An object is an instance (or not)?

Mario Figueiredo marfig at
Tue Jan 27 21:12:24 CET 2015

This is a follow up from a previous discussion in which it is argued 
that the following code produces the correct error message terminology, 
considering that in Python an object is also an instance.

    >>> class Sub:
    >>>     pass
    >>> foo = Sub()
    >>> foo.__bases__
    AttributeError: 'Sub' object has no attribute '__bases__'

I'm making this into a new thread, because the particular discussion of 
whether an object is an instance in Python seems more interesting than 
discussing whether that error message should be changed or not.

Here's another example where the terminology keeps indicating that in 
Python an object is an instance:

    >>> class Sub:

    >>> x = Sub()
    >>> x
    <__main__.Sub object at 0x02631690>

The problem is that I personally cannot agree with this terminology and 
I would like to hear arguments that could convince me to adopt the 
Python way. But before your replies, here's my argumentation:

An instance IS an object. On that we can agree. After all, everything in 
Python is an object. Even classes are. We can even pass them as function 

    >>> class Sub:

    >>> def show(aClass):
    >>> show(Sub)
    <class 'type'>

The problem is that an object isn't always an instance. The word 
instance in OOP has a very formal meaning. In programming languages in 
which the classes aren't fully realized objects, it is ok to speak of 
'instance' and 'object' interchangeably. But even then, sometimes the 
term 'object instance' is preferred, as a way to separate these 
'instances' from other variable instances that may not be created from 
class definitions (e.g. C++ built-in types).

The fact that in Python classes are objects, should not just eliminate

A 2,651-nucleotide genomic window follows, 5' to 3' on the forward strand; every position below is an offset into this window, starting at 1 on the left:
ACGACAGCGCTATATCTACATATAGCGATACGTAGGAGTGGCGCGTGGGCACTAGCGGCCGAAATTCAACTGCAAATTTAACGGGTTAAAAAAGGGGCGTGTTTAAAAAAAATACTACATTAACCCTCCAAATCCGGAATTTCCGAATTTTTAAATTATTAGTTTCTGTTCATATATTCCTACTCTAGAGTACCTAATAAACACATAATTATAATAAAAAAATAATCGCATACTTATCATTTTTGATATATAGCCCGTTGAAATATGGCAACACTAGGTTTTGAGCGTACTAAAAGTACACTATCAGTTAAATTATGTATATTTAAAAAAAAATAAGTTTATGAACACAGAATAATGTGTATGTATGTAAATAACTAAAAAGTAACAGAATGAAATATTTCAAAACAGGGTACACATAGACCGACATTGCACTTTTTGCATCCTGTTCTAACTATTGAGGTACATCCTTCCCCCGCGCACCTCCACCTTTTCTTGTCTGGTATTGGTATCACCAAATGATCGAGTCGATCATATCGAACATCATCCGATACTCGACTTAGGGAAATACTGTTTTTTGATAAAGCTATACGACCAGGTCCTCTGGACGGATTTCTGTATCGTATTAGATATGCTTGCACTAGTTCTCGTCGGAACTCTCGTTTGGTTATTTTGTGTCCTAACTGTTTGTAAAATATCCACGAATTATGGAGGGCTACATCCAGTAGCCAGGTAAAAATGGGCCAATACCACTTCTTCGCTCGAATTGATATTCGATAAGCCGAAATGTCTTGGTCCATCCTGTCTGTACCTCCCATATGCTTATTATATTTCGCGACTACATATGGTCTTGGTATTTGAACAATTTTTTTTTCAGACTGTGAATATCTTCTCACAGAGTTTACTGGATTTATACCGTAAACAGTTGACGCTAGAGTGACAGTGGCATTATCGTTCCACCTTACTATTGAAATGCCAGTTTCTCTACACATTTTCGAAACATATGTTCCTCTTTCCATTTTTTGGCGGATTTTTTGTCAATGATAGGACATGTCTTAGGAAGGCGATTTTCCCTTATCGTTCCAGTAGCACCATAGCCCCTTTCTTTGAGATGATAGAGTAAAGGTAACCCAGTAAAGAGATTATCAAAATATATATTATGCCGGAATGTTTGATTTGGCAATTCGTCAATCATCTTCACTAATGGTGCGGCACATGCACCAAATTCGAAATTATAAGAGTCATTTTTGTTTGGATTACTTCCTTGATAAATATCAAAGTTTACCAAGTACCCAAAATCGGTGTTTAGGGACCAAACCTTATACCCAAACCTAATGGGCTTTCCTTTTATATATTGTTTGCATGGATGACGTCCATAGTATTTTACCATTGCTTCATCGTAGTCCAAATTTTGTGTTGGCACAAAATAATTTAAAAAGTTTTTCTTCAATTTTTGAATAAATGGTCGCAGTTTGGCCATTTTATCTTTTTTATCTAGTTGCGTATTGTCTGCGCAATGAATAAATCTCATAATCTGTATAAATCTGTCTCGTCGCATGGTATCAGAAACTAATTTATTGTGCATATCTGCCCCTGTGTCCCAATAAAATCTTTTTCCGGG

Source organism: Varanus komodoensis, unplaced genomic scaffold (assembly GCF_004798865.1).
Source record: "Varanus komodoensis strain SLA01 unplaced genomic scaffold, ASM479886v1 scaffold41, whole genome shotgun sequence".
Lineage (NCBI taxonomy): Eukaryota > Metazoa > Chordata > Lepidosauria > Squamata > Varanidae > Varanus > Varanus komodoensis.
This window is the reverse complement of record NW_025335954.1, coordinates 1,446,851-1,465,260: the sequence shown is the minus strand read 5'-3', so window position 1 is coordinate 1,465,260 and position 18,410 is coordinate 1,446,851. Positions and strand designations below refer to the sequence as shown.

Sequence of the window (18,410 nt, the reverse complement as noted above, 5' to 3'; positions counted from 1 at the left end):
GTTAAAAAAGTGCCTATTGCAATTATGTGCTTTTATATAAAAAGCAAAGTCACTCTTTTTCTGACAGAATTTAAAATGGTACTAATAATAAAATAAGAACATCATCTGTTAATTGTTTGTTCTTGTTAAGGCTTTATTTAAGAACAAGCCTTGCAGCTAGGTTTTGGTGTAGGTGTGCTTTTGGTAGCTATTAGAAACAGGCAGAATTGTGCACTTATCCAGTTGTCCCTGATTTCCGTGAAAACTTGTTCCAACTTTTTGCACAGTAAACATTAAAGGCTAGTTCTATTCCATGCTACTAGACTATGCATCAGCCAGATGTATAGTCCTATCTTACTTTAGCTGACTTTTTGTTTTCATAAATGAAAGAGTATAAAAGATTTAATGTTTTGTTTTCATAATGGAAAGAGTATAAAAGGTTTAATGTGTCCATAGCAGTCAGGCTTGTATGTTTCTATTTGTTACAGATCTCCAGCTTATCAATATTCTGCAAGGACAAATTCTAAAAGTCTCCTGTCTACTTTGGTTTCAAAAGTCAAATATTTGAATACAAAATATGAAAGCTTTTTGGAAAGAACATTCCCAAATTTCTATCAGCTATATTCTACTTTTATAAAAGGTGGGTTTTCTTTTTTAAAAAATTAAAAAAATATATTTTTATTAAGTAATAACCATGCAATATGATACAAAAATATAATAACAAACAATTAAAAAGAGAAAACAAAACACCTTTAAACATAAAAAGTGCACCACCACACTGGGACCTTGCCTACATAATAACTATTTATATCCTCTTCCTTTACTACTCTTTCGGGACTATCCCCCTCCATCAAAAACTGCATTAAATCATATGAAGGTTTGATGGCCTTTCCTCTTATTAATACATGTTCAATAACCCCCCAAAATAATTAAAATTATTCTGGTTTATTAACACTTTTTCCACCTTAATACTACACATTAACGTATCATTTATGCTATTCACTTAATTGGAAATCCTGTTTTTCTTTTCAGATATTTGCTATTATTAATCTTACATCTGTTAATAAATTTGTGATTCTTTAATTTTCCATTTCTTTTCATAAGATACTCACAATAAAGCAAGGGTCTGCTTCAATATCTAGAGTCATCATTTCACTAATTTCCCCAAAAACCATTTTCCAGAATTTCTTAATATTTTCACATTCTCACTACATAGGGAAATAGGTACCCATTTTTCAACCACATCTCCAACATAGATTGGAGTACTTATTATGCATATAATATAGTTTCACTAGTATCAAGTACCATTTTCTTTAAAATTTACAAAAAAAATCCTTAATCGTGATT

this distinction. The OOP terminology should exist beyond the language 
implementing it. It facilitates discourse and helps transmiting concepts 
when describing your ideas to another programmer. And because in python, 
classes are of the type 'type' and they exist as fully realized objects, 
is no excuse to make a distinction between them and their own fully 
realized instances. The language implementation details should not exist 
as a way for us to freely reformulate long standing terms.

Because, from my own study of Python, I've came to realize that the 
distinction between objects and instances of objects actually exists. In 
Python, class objects cannot participate in OOP, only their instances. 
This is why I say that even in Python, where a class is an object, an 
object is not always an instance. The language itself forces that 


I don't think that any of this is reason enough to rewrite error 
messages in Python. Seems unnecessary. What I'm arguing thought is that 
error messages in Python cannot become the source of new terminology. 
The language itself implements a very clear distinction between class 
objects and their instances. And it is thus wrong of us to say that 
Object = Instance. At least from an OOP perspective.

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